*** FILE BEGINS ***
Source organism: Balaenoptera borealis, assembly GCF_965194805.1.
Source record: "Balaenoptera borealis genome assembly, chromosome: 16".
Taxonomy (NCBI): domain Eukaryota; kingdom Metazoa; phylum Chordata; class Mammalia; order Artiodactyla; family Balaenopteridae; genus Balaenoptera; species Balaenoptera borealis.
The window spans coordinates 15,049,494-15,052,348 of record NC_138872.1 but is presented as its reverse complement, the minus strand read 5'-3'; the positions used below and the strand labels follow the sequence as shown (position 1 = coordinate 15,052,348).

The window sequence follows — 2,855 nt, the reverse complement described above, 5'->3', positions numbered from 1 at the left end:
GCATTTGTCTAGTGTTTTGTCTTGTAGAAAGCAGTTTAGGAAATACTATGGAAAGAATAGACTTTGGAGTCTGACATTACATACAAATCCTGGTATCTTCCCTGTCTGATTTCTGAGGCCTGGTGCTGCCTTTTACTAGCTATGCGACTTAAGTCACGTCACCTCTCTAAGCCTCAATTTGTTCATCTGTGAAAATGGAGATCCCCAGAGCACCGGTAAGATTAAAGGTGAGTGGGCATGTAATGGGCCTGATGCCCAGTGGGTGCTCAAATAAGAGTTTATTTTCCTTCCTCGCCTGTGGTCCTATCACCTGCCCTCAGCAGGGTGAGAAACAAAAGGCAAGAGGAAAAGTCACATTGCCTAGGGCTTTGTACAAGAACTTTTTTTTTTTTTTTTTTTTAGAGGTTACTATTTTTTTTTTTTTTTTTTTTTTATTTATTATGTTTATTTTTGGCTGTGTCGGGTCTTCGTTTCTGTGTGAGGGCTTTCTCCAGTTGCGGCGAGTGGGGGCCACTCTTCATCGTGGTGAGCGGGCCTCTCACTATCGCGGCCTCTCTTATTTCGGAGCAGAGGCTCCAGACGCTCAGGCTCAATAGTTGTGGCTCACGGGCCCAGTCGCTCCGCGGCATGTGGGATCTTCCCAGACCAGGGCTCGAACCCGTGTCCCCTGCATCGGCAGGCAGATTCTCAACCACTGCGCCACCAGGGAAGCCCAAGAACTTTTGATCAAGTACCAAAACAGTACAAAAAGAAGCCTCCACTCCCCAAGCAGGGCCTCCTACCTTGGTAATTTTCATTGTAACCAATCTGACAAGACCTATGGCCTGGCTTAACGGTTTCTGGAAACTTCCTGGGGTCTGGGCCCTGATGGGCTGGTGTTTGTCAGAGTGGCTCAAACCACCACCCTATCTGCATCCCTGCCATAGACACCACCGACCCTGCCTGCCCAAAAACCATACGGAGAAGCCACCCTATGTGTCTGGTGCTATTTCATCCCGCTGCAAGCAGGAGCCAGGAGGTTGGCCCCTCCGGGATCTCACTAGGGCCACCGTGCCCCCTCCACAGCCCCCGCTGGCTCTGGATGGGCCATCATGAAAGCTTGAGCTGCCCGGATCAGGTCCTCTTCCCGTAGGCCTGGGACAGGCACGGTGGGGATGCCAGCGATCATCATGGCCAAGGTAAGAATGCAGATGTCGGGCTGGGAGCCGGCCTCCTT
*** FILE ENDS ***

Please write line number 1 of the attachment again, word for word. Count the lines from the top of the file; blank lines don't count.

Source organism: Balaenoptera borealis, assembly GCF_965194805.1.